Thursday, September 30, 2004

Of bad roads, traffic gridlock and kamikaze drivers

Of bad roads, traffic gridlock and kamikaze drivers

Vijay Times

The road infrastructure in Bangalore is so woefully inadequate that chaos and mayhem are some of the words that are often used to describe traffic in the City. But what is the cause for such chaos and what are the solutions?

Ask any auto dealer and he will say that Bangalore is one of the fastest growing markets for automobiles. To see how fast the market is growing chew on these facts. The RTO says that on an average 500 new two-wheelers, 100 cars and 20 assorted vehicles are registered in Bangalore daily. Add another 25 other state vehicles that convert their papers everyday and whopping 625 vehicles are officially added daily to the city’s roads. But officials say that the figure is much higher as many vehicle owners don’t register their vehicles in Bangalore.

Bangalore is now infamous for its roads. “There are 4.850 kms of roads in Bangalore. The average road is 2-3 lanes wide with each lane being 3.5 mts in width,” says Prof MN Sreehari, Traffic Advisor to the Karnataka Government.
“The ideal volume by capacity for a road is 0.6 to 0.8, but city roads average 2 and above. This renders the road un-motorable. Add to this the pathetic state of the roads and you get a heady cocktail,” he says.

Lack of discipline
Drivers in the city often gloat about being able drive anywhere in the world if they have driven in Bangalore. “Motorists in the City lack lane discipline. They feel free to weave across any part of the road they want. Lane disciple is absolutely essential for smooth flow of traffic,” says G Govardhan of the Bangalore Environment Trust.
“When you look at vehicle movement in the city from an elevation, they look as if they are crawling like snakes,” concurs Sreehari.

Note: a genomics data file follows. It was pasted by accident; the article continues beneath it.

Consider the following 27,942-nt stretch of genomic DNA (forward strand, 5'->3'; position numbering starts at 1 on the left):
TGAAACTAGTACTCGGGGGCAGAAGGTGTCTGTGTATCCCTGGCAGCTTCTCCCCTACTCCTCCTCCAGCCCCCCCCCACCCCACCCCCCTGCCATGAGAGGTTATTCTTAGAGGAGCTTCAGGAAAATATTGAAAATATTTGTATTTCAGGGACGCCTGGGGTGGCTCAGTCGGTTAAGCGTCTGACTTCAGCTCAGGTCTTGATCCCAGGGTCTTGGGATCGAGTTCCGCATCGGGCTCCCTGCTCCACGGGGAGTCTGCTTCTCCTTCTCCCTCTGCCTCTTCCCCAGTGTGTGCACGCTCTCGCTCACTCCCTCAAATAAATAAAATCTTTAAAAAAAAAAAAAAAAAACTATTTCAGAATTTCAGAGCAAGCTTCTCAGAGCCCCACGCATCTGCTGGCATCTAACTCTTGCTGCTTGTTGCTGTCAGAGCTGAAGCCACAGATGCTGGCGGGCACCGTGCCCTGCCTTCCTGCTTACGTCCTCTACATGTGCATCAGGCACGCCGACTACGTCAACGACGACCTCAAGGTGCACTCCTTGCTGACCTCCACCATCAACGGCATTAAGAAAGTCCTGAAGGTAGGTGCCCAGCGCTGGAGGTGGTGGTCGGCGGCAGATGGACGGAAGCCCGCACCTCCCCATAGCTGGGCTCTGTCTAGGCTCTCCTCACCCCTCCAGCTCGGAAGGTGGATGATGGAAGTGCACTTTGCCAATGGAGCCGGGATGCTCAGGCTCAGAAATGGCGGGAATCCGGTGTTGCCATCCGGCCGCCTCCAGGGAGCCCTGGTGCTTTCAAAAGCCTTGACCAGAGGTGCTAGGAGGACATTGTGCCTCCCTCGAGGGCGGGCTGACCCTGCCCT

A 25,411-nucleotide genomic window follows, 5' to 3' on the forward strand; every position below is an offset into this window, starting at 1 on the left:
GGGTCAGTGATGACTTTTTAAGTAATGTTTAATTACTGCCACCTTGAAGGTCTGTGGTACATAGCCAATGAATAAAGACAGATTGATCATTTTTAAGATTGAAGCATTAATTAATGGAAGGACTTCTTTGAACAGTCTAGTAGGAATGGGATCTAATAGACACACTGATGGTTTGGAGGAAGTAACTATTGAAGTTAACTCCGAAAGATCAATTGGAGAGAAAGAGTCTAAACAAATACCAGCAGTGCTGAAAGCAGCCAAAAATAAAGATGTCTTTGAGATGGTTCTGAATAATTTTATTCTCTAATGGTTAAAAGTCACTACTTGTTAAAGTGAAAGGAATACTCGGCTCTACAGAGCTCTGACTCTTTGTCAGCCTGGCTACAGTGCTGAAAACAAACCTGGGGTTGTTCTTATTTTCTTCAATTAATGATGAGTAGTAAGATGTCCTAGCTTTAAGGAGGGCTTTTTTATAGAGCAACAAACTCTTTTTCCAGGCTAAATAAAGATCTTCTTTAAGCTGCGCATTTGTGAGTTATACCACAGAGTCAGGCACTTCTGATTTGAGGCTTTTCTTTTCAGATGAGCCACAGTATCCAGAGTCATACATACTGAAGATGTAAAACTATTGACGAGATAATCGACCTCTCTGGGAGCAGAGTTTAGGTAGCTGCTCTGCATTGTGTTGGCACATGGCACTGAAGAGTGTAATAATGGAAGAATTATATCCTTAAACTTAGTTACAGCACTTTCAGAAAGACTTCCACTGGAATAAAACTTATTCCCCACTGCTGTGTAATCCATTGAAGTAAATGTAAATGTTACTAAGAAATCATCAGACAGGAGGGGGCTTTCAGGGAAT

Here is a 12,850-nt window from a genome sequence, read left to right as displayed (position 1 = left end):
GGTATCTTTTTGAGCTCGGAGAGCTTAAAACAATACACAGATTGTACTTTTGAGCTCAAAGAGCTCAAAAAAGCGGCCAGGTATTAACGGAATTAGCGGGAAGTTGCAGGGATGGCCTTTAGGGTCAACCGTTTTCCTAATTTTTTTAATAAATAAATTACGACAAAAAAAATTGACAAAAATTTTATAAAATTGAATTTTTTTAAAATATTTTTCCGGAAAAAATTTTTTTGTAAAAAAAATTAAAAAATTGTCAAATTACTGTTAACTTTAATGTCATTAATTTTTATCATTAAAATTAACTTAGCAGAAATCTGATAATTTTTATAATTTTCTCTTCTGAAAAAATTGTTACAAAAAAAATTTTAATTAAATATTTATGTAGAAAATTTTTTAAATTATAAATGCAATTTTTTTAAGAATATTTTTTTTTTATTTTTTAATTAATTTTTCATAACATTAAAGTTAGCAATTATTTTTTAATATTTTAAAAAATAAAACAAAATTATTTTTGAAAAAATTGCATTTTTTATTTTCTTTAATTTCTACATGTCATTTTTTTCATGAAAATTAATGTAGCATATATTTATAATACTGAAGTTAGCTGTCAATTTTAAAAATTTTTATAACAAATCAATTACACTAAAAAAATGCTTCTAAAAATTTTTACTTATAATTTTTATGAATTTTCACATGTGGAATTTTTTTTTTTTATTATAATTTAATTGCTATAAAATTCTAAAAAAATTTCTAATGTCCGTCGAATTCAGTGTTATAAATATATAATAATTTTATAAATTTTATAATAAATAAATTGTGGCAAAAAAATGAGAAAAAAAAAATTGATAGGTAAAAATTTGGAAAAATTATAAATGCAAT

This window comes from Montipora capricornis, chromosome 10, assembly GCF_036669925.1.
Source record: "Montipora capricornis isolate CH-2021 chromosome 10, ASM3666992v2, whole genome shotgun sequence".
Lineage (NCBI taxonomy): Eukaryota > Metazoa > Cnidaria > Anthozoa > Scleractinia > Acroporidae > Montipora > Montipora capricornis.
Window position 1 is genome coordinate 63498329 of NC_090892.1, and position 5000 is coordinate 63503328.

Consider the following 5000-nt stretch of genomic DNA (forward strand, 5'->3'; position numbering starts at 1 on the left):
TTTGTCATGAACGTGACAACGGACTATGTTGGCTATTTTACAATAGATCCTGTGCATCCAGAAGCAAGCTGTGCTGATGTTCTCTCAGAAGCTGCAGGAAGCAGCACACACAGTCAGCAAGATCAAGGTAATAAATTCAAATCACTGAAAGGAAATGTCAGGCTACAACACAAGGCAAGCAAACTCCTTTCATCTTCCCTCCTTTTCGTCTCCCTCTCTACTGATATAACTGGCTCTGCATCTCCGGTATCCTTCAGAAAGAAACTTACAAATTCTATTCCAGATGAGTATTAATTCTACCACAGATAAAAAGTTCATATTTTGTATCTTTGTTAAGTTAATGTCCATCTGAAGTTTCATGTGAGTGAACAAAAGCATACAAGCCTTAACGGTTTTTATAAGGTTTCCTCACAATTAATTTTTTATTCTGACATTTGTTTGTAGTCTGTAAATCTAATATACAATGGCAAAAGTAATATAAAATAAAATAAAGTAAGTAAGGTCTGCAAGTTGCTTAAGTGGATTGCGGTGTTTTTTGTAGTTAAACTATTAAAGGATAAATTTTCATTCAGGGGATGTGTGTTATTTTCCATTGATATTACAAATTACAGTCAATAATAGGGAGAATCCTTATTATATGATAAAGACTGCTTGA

Traffic management
“The volume of traffic is growing too fast for short term plans like flyovers and one ways to be effective. They merely shift the bottleneck from one place to another. What is sorely needed now is to move growth away from Bangalore, as the infrastructure here is already stretched,” says Sreehari. “We have tried everything from flyovers to one-ways and even experimented with synchronized traffic signals, but the traffic volume is just too much,” he adds.

“People must discipline themselves, as there is only so much that we can do. We are stepping up enforcement and cracking down especially hard on government vehicles and BMTC buses,” says Lakshman Singh, ACP Traffic Central. But traffic expert Sreehari disagrees. “Nowadays anybody can pay the fine. But offenders must be fined and then detained for some time,” he says.

So, what is the way out? “We need a long term plan – a vision. This will require political will, as some hard decisions will have to be taken. Traffic is a problem which every citizen faces and any solution must involve the people,” says Govardhan.


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